Last summer after watching bands from Pavement to the Pixies re-form, and after turning down some “ridiculous” offers, the Replacements became one of the last of the great indie-rock titans to reunite. That turned into a series of high-profile (and lucrative) gigs with Freese and guitarist Dave Minehan, including two headlining shows at Coachella in April. Westerberg says it hasn’t been a huge windfall, because the band had some old financial obligations. “We owe the Mob,” he says. “Dead rats in the mail.”
Certain performances have been excellent, others less so. (“If I could remember every song and how to play them, I would choose to do that,” says Westerberg, who often forgets lyrics onstage. “When I forget, it’s fun to have the crowd continue the song with the proper lyrics.”) The first Coachella show was indifferently attended, and between that appearance and their second performance a week later, a recurring problem with Westerberg’s back flared up. He played lounging on a couch onstage with longtime fan Armstrong adding vocals and a third guitar. “He kept saying it was a dream come true and all of that,” says Westerberg. “We were glad to have him around.” (Armstrong stayed with the Replacements for the next few shows, and suggested working together in the future.)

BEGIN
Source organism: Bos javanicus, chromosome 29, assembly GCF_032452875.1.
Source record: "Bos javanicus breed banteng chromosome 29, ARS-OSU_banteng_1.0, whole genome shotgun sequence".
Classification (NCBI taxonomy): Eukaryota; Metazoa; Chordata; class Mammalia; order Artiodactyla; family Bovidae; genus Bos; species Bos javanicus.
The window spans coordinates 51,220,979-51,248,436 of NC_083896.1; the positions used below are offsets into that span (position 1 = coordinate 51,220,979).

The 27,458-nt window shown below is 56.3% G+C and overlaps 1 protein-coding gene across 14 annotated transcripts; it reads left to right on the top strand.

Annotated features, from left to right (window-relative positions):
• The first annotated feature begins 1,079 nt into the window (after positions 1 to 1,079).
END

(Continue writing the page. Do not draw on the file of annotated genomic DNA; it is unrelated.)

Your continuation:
Playing the shows themselves has been a thrill, but Westerberg hasn’t relished life back on the road. “We spent four days in Seattle,” he says, “and by the second day I was gripped with a sort of agoraphobia, afraid to go do anything.”
Before practice, Westerberg is hanging out smoking cigarettes on a small ground-level deck behind the rehearsal space. We’re surrounded by a small-city urban idyll of modest homes and sleepy streets. Stinson strolls up, cutting quite a figure amid this tableau, wearing a dark coat, a red shirt, a fedora, black jeans and bright-green socks with black polka dots, a Mean Streets look accentuated by the trace of Bronx-Irish grittiness that seems to have slipped into his Midwestern accent.
“Dapper Dan!” Westerberg shouts as Stinson plops down next to him. After 35 years, the two have a buddy-comedy chemistry: Westerberg is the grumbly wiseacre, and Stinson, who joined the band at age 13, is the eternal punk-rock kid. Last night, Stinson stayed up reading the Bible. “A lady friend gave it to me,” he says. “I’ve been meaning to read it. It’s sort of the Dr. Seuss version.”